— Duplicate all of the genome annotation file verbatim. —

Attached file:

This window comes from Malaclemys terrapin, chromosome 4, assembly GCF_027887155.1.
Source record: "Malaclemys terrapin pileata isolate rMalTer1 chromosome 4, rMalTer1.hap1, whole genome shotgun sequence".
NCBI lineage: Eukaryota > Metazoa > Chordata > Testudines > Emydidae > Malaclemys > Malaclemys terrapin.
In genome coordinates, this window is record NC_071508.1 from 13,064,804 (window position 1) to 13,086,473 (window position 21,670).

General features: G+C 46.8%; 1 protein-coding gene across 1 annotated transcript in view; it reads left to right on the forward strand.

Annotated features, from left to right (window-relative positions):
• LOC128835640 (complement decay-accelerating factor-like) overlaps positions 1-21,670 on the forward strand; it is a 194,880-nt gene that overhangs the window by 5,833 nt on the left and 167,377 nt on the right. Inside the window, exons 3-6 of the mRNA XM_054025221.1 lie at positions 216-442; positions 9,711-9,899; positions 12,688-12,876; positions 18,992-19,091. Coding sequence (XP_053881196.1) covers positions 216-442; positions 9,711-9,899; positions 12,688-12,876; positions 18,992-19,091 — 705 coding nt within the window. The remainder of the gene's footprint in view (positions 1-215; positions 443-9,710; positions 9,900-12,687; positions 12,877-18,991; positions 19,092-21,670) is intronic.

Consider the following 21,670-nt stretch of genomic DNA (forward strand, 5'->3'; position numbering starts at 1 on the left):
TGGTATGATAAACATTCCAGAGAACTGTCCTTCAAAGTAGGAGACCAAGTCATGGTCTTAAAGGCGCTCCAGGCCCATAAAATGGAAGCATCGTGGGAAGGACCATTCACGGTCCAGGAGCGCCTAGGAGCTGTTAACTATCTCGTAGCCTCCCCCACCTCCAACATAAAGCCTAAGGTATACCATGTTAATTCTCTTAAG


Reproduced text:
This window comes from Malaclemys terrapin, chromosome 4, assembly GCF_027887155.1.
Source record: "Malaclemys terrapin pileata isolate rMalTer1 chromosome 4, rMalTer1.hap1, whole genome shotgun sequence".
NCBI lineage: Eukaryota > Metazoa > Chordata > Testudines > Emydidae > Malaclemys > Malaclemys terrapin.
In genome coordinates, this window is record NC_071508.1 from 13,064,804 (window position 1) to 13,086,473 (window position 21,670).

General features: G+C 46.8%; 1 protein-coding gene across 1 annotated transcript in view; it reads left to right on the forward strand.

Annotated features, from left to right (window-relative positions):
• LOC128835640 (complement decay-accelerating factor-like) overlaps positions 1-21,670 on the forward strand; it is a 194,880-nt gene that overhangs the window by 5,833 nt on the left and 167,377 nt on the right. Inside the window, exons 3-6 of the mRNA XM_054025221.1 lie at positions 216-442; positions 9,711-9,899; positions 12,688-12,876; positions 18,992-19,091. Coding sequence (XP_053881196.1) covers positions 216-442; positions 9,711-9,899; positions 12,688-12,876; positions 18,992-19,091 — 705 coding nt within the window. The remainder of the gene's footprint in view (positions 1-215; positions 443-9,710; positions 9,900-12,687; positions 12,877-18,991; positions 19,092-21,670) is intronic.

Consider the following 21,670-nt stretch of genomic DNA (forward strand, 5'->3'; position numbering starts at 1 on the left):
TGGTATGATAAACATTCCAGAGAACTGTCCTTCAAAGTAGGAGACCAAGTCATGGTCTTAAAGGCGCTCCAGGCCCATAAAATGGAAGCATCGTGGGAAGGACCATTCACGGTCCAGGAGCGCCTAGGAGCTGTTAACTATCTCGTAGCCTCCCCCACCTCCAACATAAAGCCTAAGGTATACCATGTTAATTCTCTTAAG